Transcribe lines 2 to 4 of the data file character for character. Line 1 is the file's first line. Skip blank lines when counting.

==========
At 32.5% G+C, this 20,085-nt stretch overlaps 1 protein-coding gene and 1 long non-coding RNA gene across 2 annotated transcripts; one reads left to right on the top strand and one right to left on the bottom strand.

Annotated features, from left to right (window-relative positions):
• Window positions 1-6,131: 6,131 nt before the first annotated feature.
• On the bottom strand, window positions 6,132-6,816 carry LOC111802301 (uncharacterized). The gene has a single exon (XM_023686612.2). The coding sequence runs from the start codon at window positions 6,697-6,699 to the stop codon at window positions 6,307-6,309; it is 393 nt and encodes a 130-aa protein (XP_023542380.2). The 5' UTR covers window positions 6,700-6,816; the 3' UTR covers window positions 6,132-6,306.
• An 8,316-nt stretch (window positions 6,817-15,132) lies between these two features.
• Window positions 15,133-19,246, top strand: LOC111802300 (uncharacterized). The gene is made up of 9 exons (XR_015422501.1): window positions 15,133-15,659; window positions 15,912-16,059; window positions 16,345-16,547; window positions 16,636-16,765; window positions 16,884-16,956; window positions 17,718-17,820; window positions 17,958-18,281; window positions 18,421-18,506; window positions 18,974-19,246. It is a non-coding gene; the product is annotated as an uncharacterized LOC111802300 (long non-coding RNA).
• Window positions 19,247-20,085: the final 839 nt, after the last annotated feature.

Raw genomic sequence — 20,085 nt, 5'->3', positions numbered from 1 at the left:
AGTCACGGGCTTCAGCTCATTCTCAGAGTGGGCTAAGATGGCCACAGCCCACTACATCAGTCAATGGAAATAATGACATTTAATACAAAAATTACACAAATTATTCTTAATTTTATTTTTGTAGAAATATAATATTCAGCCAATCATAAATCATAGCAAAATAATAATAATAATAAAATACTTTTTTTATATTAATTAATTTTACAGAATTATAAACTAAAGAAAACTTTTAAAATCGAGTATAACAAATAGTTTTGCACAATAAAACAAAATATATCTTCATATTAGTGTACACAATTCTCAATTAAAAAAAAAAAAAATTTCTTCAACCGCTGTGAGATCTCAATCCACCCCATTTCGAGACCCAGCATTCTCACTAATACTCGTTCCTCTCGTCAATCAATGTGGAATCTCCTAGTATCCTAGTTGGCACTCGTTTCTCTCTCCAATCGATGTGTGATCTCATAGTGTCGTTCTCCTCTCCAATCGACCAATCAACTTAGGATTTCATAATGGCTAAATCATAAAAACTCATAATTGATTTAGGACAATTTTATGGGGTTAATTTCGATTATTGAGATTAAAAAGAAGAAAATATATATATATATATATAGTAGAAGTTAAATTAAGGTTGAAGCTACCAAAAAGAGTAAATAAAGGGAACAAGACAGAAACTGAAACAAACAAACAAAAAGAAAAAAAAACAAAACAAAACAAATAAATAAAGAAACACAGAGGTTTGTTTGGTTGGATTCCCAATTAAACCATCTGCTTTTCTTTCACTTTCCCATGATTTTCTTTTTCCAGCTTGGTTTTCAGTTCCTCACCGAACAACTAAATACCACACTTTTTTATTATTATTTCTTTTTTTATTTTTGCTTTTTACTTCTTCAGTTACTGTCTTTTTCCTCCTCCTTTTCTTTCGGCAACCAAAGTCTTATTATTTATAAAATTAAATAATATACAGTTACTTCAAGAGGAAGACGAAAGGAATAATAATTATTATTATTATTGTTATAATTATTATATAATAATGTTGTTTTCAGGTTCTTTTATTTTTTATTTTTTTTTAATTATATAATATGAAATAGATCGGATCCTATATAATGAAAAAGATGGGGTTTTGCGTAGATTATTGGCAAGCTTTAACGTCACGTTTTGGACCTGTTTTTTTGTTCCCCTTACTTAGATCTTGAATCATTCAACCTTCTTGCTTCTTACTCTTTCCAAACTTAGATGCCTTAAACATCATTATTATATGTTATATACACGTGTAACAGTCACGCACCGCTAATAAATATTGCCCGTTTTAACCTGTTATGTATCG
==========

Annotated features, from left to right (window-relative positions):
• Window positions 1-6,131: 6,131 nt before the first annotated feature.
• On the bottom strand, window positions 6,132-6,816 carry LOC111802301 (uncharacterized). The gene has a single exon (XM_023686612.2). The coding sequence runs from the start codon at window positions 6,697-6,699 to the stop codon at window positions 6,307-6,309; it is 393 nt and encodes a 130-aa protein (XP_023542380.2). The 5' UTR covers window positions 6,700-6,816; the 3' UTR covers window positions 6,132-6,306.